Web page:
“I feel that this dress, in terms of its style, symbolizes what the American woman is about, and in particular what the African-American woman is about ― comfortable and yet couture, simple but also ornate. It had flowers from nature and a couture skirt that was frivolous…. The dress wasn’t startling, but it was unforgettable,” the designer told The Globe and Mail. Indeed, Saab has acknowledged that it was the garment that gave his career a definitive boost. “Halle Berry made the name Elie Saab more popular… She managed to really put the name Elie Saab on the international market. [That time] was a better time for cinema in general. [Halle Berry] was the first woman of colour [to receive the Oscar award for Best Actress]… It was elegant and daring and chic. I think this moment was a very exceptional moment for cinema,” he explained in an interview with Vogue Australia in 2019. Saab began his career by opening a store in Beirut in 1982 at the age of 18; when the 2002 Oscars took place, he was 37 years old. Until that moment, the Lebanese creator’s most famous client had been Queen Rania of Jordan. After the 2002 Academy Awards, his designs began to creep into international events, and he was invited to join the French Chamber Syndicale de la Haute Couture.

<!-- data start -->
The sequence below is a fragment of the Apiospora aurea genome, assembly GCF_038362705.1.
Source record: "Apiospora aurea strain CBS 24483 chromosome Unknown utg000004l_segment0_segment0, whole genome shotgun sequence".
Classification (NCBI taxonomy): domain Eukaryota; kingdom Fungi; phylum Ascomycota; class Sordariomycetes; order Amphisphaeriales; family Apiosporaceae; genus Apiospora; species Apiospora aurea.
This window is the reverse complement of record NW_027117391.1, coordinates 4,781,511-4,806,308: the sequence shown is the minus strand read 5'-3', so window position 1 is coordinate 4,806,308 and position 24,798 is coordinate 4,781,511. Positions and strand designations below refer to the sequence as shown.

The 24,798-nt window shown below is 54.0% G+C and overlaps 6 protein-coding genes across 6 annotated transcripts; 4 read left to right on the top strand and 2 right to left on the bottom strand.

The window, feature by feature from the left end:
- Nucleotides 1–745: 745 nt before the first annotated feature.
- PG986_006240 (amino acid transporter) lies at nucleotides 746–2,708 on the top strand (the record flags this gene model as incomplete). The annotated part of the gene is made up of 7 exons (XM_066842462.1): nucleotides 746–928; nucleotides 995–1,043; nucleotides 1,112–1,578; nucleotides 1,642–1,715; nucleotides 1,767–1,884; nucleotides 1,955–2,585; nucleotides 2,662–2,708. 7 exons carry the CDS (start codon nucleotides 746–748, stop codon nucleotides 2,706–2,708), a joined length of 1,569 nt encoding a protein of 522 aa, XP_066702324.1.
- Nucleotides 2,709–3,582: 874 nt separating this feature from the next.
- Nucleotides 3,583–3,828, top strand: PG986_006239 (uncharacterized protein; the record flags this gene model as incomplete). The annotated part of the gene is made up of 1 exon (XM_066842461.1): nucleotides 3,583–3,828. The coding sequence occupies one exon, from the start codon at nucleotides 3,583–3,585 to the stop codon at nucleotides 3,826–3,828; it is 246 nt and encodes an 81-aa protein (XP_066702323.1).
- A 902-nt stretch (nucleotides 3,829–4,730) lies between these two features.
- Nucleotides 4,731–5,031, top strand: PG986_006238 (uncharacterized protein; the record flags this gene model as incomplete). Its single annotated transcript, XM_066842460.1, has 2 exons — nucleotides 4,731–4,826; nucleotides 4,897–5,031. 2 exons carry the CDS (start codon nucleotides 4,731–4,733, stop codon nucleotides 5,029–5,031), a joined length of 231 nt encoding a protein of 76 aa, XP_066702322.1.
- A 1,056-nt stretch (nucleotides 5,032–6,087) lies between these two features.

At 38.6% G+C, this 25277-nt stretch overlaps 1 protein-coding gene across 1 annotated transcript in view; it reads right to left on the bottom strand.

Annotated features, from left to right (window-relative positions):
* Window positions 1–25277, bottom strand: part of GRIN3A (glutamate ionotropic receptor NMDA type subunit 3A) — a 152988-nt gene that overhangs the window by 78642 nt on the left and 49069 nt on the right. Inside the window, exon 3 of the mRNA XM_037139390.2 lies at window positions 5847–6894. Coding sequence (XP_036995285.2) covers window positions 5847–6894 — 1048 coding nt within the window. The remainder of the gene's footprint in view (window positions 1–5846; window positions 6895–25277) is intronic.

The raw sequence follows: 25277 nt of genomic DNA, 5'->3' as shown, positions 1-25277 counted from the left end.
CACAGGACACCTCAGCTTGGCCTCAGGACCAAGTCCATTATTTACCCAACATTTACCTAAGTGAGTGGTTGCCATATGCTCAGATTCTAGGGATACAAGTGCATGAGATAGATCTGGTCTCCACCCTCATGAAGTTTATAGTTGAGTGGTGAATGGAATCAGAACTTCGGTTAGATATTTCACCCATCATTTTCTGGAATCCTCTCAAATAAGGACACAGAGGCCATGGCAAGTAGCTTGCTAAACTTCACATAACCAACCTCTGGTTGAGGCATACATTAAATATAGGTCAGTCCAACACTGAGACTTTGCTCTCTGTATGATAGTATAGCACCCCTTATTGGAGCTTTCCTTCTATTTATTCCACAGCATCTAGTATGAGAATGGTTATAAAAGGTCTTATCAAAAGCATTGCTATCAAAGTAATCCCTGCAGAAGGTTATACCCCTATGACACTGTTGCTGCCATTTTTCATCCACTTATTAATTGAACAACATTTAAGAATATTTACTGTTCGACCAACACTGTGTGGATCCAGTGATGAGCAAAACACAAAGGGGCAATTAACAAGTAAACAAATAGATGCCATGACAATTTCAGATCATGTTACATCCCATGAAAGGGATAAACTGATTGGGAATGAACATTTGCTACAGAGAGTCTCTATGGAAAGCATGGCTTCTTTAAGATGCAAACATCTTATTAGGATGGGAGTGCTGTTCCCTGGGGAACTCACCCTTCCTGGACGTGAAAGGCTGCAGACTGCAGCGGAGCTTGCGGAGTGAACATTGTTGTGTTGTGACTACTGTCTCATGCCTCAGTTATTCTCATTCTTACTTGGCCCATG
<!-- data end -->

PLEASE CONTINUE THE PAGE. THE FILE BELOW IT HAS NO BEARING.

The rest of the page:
The “unforgettable” dress that Saab designed in 2001 is now a museum piece. Coinciding with the most recent Oscars ceremony on March 13, the actress shared a snapshot of her big night with her Instagram followers. In the post, she commented that in 2021, the garment had become part of the collection of the Academy Museum in West Hollywood, Los Angeles. Berry emphasized the historical significance of the dress: “Not only will this historic @eliesaabworld gown remain in the expert care of the museum’s curators and conservators, but it will also be accessible to generations of people for whom the dress also holds meaning and forever be a reminder that all things are possible.”